Tuesday, November 10, 2009


A year or so ago, I was in love with thyme. Then I went on a rosemary jag. This summer I couldn't get enough cilantro. So here's an idea -- what if I tried to grow some indoors in a pot?

Planted seeds and kept them watered. Spindly little seedlings (that looked so puny compared to the seedlings when they grew outdoors in the garden) needed sun. So into the front bay window they went. But once that little pot moved away from my kitchen sink, I could no longer remember to spritz it with water several times a day. As the seedlings looked more and more pitiful, I discovered that there were some tiny cilantro plants, with sturdy stalks, in the garden.

Hey, I could transplant them and bring them indoors! They didn't transplant well. Pout. I think I'm going to have to pay money to the produce department for an occasional cilantro fix this winter.

How DO people start their plants indoors in late winter and early spring? Every time I try growing things indoors, they just turn into little thread-like green things that can't even stand up in their potting soil.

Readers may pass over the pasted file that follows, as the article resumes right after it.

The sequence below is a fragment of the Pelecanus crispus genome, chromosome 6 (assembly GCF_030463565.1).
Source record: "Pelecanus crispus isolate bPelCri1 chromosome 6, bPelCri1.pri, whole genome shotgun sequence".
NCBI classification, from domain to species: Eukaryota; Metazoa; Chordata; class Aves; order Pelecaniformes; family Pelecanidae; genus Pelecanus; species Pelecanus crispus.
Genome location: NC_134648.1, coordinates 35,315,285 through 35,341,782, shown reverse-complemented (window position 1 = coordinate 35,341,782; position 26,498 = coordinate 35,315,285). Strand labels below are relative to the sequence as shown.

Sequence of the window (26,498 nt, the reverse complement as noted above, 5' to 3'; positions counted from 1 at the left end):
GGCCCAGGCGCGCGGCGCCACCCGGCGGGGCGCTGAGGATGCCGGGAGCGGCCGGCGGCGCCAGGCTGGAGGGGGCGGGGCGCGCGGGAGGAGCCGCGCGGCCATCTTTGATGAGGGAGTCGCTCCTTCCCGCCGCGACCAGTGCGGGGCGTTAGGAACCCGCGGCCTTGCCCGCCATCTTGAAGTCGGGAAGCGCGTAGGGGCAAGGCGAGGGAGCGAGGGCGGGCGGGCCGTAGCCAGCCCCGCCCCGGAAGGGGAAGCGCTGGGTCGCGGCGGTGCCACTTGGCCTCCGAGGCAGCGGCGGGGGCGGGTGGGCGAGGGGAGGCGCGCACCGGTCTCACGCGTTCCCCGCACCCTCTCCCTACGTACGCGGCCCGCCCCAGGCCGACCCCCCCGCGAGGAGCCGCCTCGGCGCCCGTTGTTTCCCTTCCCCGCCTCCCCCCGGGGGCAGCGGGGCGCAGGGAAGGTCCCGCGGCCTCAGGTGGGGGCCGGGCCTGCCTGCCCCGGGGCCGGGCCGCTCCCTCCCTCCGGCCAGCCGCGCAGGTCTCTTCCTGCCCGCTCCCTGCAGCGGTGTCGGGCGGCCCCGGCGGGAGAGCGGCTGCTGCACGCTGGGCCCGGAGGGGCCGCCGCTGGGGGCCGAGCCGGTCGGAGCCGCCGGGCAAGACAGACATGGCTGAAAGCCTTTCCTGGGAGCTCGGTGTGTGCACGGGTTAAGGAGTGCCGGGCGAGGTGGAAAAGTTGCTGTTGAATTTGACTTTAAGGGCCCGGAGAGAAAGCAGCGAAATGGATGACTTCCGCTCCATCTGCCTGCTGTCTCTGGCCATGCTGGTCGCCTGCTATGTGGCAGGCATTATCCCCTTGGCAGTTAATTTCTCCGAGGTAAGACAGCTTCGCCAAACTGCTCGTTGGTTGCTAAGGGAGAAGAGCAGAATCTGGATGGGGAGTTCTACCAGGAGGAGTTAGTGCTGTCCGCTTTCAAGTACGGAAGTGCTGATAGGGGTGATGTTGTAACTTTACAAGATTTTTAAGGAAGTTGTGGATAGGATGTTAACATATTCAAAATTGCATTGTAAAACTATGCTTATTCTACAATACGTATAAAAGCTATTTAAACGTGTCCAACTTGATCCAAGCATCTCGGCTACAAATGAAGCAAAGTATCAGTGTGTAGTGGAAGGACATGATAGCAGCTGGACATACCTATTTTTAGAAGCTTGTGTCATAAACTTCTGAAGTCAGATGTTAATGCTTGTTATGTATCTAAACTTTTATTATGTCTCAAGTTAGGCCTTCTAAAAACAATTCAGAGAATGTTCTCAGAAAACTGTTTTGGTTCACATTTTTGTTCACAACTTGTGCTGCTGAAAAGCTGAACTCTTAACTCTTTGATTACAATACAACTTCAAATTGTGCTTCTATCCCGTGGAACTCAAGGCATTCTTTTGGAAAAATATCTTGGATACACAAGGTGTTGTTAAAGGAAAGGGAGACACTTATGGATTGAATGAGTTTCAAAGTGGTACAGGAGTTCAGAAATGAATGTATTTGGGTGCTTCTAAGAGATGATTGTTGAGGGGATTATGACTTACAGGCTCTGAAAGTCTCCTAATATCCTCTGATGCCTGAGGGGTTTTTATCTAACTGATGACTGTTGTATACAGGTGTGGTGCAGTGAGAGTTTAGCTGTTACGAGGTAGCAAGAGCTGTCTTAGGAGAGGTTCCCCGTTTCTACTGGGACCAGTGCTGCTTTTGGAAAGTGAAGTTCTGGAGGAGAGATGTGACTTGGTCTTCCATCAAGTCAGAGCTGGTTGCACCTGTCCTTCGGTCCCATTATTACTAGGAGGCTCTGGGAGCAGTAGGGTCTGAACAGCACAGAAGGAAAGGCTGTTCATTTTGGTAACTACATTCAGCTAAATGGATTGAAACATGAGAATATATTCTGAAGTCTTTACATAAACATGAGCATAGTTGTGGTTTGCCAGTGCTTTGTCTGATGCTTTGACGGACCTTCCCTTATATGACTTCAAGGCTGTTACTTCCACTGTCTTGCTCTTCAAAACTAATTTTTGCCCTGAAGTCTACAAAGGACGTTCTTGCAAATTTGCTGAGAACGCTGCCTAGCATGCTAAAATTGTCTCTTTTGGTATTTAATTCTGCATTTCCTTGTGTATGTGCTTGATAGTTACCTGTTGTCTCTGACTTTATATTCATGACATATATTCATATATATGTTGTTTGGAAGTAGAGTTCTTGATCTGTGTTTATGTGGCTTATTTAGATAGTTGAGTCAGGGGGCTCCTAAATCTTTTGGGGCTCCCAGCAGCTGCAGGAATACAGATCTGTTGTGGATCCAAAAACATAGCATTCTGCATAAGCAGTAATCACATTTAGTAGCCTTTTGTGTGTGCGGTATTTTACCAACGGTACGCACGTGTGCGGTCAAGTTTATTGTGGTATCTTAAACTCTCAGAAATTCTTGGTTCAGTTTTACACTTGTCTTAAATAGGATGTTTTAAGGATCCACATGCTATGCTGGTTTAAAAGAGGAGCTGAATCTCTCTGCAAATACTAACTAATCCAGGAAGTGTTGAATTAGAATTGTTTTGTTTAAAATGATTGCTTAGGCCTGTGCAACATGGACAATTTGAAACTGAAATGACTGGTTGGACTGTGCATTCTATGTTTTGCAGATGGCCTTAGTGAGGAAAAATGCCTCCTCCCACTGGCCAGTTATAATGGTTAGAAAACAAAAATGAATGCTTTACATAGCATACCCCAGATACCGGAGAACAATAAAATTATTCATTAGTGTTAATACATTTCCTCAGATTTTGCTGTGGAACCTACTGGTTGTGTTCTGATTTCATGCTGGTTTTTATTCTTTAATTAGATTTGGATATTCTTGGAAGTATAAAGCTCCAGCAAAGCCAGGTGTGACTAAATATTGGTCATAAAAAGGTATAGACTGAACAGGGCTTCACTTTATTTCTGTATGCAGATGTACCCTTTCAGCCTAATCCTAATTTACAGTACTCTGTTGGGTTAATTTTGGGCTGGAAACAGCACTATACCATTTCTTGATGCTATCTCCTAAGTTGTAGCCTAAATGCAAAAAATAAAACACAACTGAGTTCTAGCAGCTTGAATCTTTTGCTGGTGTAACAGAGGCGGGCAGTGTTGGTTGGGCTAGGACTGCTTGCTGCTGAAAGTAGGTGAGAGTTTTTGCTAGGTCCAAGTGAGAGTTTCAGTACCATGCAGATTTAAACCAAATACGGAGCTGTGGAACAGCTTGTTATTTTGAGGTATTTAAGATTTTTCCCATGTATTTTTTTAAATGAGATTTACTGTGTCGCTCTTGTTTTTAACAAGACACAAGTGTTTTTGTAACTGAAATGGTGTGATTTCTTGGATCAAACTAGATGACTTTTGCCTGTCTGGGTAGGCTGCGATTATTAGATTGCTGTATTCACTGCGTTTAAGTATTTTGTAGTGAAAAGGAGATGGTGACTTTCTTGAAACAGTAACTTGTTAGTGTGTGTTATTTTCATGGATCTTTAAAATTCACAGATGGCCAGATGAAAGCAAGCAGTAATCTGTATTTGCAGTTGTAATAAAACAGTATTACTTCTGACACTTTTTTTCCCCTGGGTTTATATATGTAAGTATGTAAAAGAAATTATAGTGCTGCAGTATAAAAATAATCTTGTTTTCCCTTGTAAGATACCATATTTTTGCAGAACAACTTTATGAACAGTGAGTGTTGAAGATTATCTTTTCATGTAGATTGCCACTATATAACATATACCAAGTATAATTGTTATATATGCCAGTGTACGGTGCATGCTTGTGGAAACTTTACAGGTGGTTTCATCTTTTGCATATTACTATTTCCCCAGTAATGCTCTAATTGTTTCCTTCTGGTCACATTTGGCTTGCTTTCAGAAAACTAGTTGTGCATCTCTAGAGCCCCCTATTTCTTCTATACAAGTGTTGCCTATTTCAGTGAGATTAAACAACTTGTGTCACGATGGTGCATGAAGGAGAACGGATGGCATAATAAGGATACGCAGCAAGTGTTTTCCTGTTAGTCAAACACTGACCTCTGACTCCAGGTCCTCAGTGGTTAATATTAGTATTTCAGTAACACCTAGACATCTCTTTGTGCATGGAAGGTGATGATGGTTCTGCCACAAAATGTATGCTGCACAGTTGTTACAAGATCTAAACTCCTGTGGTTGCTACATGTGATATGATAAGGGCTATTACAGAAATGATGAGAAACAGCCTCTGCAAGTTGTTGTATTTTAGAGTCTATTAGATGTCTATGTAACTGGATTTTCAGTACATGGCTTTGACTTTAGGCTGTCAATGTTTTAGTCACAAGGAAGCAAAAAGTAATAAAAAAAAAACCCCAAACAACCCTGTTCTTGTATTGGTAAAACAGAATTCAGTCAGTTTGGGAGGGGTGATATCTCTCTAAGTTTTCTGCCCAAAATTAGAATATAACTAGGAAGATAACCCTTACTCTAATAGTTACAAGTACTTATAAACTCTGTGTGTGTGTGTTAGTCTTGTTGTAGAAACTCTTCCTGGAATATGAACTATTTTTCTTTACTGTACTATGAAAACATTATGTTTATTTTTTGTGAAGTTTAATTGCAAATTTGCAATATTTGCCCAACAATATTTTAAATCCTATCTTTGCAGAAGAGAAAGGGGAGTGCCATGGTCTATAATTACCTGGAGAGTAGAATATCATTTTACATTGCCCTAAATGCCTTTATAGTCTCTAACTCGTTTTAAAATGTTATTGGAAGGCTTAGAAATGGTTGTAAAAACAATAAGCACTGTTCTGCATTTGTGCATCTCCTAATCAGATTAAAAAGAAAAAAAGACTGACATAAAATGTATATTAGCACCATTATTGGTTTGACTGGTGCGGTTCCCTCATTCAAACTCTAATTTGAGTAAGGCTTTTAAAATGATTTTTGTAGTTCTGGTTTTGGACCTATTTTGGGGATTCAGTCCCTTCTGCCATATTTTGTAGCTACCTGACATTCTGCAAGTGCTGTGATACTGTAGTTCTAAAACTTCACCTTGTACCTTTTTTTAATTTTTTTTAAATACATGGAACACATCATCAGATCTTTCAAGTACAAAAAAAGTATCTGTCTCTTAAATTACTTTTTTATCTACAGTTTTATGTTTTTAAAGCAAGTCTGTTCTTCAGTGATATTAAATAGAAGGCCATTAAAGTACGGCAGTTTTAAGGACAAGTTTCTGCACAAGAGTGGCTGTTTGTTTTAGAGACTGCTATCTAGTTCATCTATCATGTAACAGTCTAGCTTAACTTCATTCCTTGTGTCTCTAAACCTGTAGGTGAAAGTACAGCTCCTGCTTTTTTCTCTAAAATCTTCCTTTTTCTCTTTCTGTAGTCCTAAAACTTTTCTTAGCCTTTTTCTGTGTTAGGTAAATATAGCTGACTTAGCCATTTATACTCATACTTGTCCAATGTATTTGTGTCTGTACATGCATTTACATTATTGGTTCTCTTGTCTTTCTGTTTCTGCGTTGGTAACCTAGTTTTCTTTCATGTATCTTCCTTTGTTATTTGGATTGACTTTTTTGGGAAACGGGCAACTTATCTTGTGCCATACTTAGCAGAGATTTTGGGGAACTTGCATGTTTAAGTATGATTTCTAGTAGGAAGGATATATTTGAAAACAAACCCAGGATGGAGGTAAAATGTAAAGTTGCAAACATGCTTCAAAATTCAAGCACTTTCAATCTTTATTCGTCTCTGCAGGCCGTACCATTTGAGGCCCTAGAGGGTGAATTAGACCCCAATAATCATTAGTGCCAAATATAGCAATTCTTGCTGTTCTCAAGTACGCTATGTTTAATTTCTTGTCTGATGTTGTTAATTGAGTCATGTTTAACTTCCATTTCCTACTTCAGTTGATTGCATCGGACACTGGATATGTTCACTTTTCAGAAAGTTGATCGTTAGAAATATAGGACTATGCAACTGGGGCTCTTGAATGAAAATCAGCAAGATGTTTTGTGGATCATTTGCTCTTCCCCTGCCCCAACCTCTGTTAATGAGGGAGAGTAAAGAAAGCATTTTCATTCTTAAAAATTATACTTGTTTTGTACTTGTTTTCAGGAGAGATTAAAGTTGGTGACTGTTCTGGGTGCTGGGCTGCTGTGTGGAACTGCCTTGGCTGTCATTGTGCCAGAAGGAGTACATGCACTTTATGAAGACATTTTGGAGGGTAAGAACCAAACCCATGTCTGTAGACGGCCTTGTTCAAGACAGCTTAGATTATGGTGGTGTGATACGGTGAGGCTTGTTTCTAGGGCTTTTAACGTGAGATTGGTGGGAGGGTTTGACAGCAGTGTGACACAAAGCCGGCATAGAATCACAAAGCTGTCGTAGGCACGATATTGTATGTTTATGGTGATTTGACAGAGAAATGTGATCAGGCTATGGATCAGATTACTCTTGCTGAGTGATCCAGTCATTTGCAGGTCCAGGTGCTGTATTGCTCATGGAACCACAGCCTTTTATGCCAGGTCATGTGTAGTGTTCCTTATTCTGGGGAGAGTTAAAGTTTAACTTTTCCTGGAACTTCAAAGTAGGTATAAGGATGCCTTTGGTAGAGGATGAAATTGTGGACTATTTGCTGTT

1. Grow lights - or at least, florescent shop fixtures rigged into cobbled-together bookshelves or utility shelving. With a lamp timer to turn the lights on and off. At least, that's my plan for this January.

  2. I haven't figured that out either, Susan. When I try to start plants indoors they start out looking great, but by the second leaf they become spindly and fall over.

    And the cilantro craze hit me too! The crazy thing for me is that whatever type of cilantro I started planting in my garden is self-perpetuating, and spreads like crazy. I thought it was an annual, but mine sure isn't.

  3. My cilantro might come back next year? Oooooh. I hope so!

  4. Our problem is that we eat so much cilantro that I never seem to plant enough in our garden, let alone enough under a florescent lightbulb inside. Lucky for me that our local Walmart is trying to entice the Mung population away from the Asian grocery stores--they have a fabulous and diverse produce department. Big bunches of green, leafy and cheap cilantro are always available. It is the best Walmart produce department I have ever seen.

    In the summer, I will often find little girls having tea parties under the maple tree in the backyard. Herbs and vegetables or berries from the garden are always on the menu, but everyone's favorite is the cilantro leaves. Who would guess that?